Science and Health Care in Madagascar:
An Integrated Approach

Herrnsteins Donate $3M to Establish Global Health Institute, Simons Match Raises Total Impact to $6M 

Herrnstein Family

On one of Jim Herrnstein’s early visits to Centre ValBio, a frantic mother rushed into the Madagascar research station carrying her four-year-old daughter. The little girl was burning with fever. It wasn’t malaria, but, beyond that, the cause of her sickness was anyone’s guess. A staff member sped the child to the nearest hospital, hours away, but the little girl didn’t survive the trip. Jim, having watched the events unfold, was deeply struck by the loss of the little girl.

“There's just an enormous need, in terms of the health of the people, and you can't help but see that when you're over there,” he said.

The native Malagasy people are among the world’s poorest; more than two-thirds of the population of 22 million live on less than one dollar per day. The mortality rate for children under five in the region surrounding Centre ValBio is a dismal 18 percent.

Jim Herrnstein and his wife, Robin, are parents of five children themselves. They are also accomplished astrophysicists — each holds a doctorate from Harvard. When Jim and Robin see a problem, they approach it not only as compassionate parents, but also with the systematic precision of scientists.

They threw their support behind the construction of Center ValBio’s state-of-the-art research facility, NamanaBe Hall, by funding a $3.5 million facility that includes a biosafety level 2 laboratory for infectious disease research. The research station now houses robust conservation biology and infectious disease research programs. Robin serves on Centre ValBio’s advisory board, and Jim is the chair of the board. 

The research center is the product of nearly three decades of work by primatologist Pat Wright, a professor of anthropology at Stony Brook who founded Centre ValBio in 2003 after establishing a national park nearby in 1991. Pat’s close relationships with local Malagasy communities and the rich scientific potential of Centre ValBio are what drew Jim and Robin to Madagascar in the first place, they say.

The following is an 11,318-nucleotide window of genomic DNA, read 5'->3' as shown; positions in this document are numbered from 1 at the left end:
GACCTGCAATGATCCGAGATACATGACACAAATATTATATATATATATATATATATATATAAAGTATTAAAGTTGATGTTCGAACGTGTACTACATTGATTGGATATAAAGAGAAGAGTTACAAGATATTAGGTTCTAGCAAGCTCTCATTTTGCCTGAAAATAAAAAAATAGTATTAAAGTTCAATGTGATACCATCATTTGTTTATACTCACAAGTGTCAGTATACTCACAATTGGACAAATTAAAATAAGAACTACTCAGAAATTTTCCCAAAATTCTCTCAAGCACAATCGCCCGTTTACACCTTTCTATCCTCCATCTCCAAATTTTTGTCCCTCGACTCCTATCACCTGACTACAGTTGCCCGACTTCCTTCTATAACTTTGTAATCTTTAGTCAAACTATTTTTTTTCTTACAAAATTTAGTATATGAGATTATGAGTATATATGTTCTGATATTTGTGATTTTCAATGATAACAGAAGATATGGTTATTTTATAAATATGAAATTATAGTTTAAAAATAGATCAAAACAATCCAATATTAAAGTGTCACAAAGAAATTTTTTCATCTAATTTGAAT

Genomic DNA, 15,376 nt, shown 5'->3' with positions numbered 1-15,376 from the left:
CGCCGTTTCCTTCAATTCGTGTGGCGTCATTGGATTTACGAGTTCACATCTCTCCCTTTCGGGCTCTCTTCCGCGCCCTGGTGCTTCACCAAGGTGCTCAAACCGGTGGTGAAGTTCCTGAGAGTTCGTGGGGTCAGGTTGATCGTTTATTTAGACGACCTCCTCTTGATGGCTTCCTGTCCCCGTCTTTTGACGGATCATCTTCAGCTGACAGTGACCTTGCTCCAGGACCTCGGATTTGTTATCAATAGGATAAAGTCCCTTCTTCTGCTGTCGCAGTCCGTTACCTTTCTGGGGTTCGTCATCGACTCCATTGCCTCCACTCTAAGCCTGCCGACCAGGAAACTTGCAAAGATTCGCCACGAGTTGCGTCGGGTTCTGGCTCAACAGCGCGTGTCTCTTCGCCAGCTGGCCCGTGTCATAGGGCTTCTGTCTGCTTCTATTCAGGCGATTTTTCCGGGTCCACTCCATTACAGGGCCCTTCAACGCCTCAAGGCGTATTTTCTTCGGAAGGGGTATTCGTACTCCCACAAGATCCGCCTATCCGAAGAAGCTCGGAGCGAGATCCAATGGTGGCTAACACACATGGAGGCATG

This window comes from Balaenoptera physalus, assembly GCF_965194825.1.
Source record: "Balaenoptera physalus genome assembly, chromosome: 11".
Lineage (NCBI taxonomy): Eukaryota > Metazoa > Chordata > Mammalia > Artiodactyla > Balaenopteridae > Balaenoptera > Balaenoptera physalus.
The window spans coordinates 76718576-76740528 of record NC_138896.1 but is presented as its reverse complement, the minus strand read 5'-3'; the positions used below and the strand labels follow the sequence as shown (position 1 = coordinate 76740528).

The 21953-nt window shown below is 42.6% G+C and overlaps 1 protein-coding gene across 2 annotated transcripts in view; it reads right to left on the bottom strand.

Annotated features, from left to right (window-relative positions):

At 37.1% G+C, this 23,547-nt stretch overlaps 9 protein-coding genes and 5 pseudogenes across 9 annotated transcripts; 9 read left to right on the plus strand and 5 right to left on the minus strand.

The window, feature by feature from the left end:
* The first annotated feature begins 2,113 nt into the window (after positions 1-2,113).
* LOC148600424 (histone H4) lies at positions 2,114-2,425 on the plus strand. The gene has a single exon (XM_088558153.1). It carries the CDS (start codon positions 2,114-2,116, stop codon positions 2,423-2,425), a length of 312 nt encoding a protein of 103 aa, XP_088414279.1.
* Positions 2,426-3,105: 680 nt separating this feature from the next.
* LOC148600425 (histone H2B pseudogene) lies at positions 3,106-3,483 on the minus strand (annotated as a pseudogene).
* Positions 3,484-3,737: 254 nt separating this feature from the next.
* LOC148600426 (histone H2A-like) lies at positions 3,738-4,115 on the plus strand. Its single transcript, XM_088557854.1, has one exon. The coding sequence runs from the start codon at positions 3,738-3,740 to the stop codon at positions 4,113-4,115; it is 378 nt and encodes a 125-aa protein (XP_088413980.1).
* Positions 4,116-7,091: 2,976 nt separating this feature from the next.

“Pat’s remarkable efforts in Madagascar and the fact that we have a state-of-the-art research facility there are incredible advantages,” said Stony Brook President Samuel L. Stanley Jr., MD. “They provide a very strong foundation for research programs in the region.”

“Many great things were already happening at Centre ValBio when we arrived, in terms of research and conservation and outreach. It was clear that these efforts were all feeding off one another, and from the start we were focused on making even more explicit the interplay between the science and the conservation and the outreach,” said Jim. “We were constantly asking ourselves ‘Can we do more, and do it in a scientific way?’”

Now, Jim and Robin Herrnstein have launched an ambitious new effort to bring health care resources to the region. Their recent gift of $3 million will help establish a new Global Health Institute at Stony Brook University. The Institute will drive cutting-edge health research in the region while working closely with Centre ValBio researchers and the Herrnsteins’ new nongovernmental organization, called PIVOT (www.pivotworks.org), which will be tasked with health care delivery in local villages.

“People say, ‘Why make it so complicated? Why pour money into labs and infrastructure at a scientific research facility instead of simply building clinics and sending over medicine?’” said Robin.

“But it comes down to this conviction we have: scientists with the NGO, the Global Health Institute and the conservation effort all working together in the same room as the people doing the health care intervention — it could lead to something really spectacular,” said Jim. “Not only saving a lot of lives, but doing so in a more sustainable, more scientific, more generalized way.”

“We really think we can break the cycles of poverty and disease,” he added. “There are complicated relationships between health, birth rates, economics and so on, and causality can be difficult to untangle: Are the people sick because they are poor, or poor because they are sick? Are high birth rates driven primarily by infant mortality rates, by economics, or by ignorance? What is the relationship between ecological and human well-being? The answers will undoubtedly be as complicated as the questions, but we feel we are in a special position to address these problems head-on. In the process, we hope to save many, many lives, and this is the bottom line we are focused on. But we also hope to make real progress in understanding the dynamics of, and interplay between, poverty and disease. Along the way, our ambition is to break these people out of the poverty trap they are stuck in.”

A special place